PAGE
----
Standing in front of a mock-up shelf of crackers, Erik McMillan pointed a smartphone at a white, square contraption — a beacon — attached to the shelf. "Hold your phone here for savings," the sign above it said.
A "cha-ching" sound chirped from the phone, signaling that the consumer could see a range of content about those crackers that could include everything from a video about the product, customer reviews and perhaps most important, a coupon.
"Literally, you just walk around [the store] with your app and use it like a mouse — click, click," said McMillan, the exuberant CEO of the Austin, Texas-based start-up Shelfbucks.
For years, marketers have tried to tap into the human brain to better understand how colors, words and images might make consumers more inclined to buy a particular product.
Now they are looking for ways that technology can aid their efforts. They are experimenting with beacons that can send promotions to customers' smartphones when they're walking around a store. And they are tinkering with technology that can detect facial expressions to see whether a brand's message pleases or confuses someone.
Retailers and brands got a preview of such futuristic sales techniques this week at the Minneapolis Convention Center, where more than 100 exhibitors showed off the latest innovations in store displays. Items on exhibit ranged from traditional corrugated box-type displays to souped-up high-tech kiosks.
Some 4,000 people were in town for the event, the Shopper Marketing Conference & Expo, where vendors tried to convince retailers and brands that new technologies will boost sales.
In a nearby aisle from McMillan, Michael Garel explained to passersby how his start-up, EyeQ, uses sensors in its "intelligent end caps" to detect when a customer stands in front of them. The displays at the end of aisles can also determine gender and provide content on the screen accordingly, such as showing a bike made for women to a female customer.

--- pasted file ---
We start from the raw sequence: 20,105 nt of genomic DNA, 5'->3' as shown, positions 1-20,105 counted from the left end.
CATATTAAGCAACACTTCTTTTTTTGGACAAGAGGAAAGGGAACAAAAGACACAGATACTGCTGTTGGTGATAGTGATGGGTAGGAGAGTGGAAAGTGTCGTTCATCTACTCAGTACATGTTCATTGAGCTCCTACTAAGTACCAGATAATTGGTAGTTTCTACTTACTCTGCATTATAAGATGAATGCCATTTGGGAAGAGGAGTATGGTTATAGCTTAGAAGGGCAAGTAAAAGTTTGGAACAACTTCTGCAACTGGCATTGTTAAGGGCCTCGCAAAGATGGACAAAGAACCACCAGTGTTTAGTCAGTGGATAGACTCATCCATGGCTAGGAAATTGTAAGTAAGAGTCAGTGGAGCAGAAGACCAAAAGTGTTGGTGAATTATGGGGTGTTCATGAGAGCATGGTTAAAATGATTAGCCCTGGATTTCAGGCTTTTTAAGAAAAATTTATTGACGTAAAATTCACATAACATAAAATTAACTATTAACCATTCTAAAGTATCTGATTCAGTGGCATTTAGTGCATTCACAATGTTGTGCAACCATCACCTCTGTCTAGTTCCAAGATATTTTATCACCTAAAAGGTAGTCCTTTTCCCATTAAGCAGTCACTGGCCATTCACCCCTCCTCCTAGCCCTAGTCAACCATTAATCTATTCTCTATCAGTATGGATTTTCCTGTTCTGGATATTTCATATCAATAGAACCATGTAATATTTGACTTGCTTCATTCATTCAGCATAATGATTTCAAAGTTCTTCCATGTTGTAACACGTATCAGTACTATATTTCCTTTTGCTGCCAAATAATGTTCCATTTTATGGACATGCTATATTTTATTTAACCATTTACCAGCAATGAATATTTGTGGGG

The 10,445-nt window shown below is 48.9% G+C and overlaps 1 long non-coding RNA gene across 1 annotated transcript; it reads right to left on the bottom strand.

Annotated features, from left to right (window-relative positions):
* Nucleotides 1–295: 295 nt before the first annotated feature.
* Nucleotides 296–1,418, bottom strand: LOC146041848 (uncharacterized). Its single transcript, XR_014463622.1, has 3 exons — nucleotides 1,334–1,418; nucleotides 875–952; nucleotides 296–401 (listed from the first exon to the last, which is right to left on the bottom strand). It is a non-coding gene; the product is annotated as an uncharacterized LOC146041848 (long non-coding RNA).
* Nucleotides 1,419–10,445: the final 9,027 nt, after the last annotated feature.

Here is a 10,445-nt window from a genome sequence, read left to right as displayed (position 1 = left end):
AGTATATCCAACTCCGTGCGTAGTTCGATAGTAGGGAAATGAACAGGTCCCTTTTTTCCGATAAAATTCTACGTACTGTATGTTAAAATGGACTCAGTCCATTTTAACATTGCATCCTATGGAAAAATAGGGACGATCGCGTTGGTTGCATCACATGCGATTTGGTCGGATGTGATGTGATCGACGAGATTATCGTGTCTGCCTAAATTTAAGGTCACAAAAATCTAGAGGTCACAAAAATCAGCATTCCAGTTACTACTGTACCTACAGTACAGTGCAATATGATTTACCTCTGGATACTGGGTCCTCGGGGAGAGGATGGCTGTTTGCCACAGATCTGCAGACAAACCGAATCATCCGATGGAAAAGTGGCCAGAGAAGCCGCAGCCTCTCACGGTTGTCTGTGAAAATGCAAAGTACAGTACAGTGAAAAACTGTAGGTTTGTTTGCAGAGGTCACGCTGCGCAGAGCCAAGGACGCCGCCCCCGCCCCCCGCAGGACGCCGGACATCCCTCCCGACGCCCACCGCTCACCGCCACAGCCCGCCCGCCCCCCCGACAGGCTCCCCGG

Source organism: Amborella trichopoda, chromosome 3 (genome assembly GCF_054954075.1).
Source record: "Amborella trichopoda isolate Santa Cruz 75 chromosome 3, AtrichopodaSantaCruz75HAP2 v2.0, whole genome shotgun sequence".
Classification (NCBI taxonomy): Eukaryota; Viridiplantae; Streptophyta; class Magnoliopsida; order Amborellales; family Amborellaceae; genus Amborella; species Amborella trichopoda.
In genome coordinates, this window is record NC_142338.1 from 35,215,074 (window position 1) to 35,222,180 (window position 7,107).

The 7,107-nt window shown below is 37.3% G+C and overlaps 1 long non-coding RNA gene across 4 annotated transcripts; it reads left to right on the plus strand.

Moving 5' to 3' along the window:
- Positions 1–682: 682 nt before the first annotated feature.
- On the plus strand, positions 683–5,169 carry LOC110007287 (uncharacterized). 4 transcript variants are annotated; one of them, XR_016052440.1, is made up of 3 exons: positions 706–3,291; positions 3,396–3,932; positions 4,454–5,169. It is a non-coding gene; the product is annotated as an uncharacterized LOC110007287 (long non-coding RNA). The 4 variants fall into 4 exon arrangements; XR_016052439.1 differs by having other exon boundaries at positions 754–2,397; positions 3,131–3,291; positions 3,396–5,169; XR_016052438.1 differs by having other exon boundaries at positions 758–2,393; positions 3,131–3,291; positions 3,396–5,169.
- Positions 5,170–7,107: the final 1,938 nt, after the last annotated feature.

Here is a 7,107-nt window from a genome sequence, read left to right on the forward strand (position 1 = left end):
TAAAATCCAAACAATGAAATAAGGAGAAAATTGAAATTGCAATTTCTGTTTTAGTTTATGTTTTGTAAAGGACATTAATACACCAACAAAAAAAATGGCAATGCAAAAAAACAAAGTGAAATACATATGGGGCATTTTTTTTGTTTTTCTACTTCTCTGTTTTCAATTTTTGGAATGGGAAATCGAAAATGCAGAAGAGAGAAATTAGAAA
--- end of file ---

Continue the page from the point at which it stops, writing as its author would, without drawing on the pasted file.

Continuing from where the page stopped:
One of Garel's kiosks is already in 10 Best Buy stores, including at the Mall of America. It's an HP display promoting some new notebook-tablet hybrids. When a customer steps in front of the display, the content on the touch screen changes from general promotional images to detailed product pages that include customer reviews and product specs.
The information helps customers make better buying decisions, Garel said. But it also can help HP better understand and improve its messages based on which ones seem to resonate with shoppers. The sensors can track how long people stand in front of the display and can detect facial expressions such as happy, angry, surprised or sad.
"You might have a naturally angry face," he noted, so the key is detecting the change in emotion as a way to gauge how the customer feels.
An aisle over, the sales staff in the Hypersound booth showcased targeted audio with a display for the new "Call of Duty" video game, set to be released next month. From about 10 feet away, an observer couldn't hear anything except the buzz of the expo floor. But from about 2 feet away, the sounds from the video on the screen were clearly audible.
The kiosk is being used by the game's publisher, Activision, and is being rolled out to more than 900 Best Buy stores.
"Best Buy is very strict with audio on its show floor," said Lyndsay Swann, Hypersound's marketing director. "They don't want anything to be super-intrusive."
This way Activision can add content for customers to encourage them to buy while also keeping Best Buy happy.
As for Shelfbucks, the beacon technology, it has been rolled out in about 36 GameStop locations in central Texas and should go live once GameStop updates its app, which McMillan said should be in the next week or so.
Of course, one of the biggest challenges is that people are likely to be annoyed by unsolicited messages that pop up on their smartphone, especially for items they have no interest in buying.
That's why Shelfbucks is selling itself as a "pull" instead of "push" technology. Customers have to ask for the content by swiping their phones.
Another issue is that not only does the retailer need to have Shelfbucks embedded into its app, but the customer has to have the app downloaded on his or her phone. And he or she has to opt into location services on the app, which can be a hurdle if someone is reluctant to be tracked.
But McMillan said younger people and active digital users are more open to opting in if it might give them more content or a coupon.
He added that he is talking to all of the top retailers and vowed that beacons won't fizzle out, the way scanning QR codes in stores did a few years ago.
"The problem with retailers is they move so slow," McMillan said. "If they're looking at it right now, it will start trickling in next year. And then in 2016, it's going to go"— he made an explosion noise. "It's going to blow up."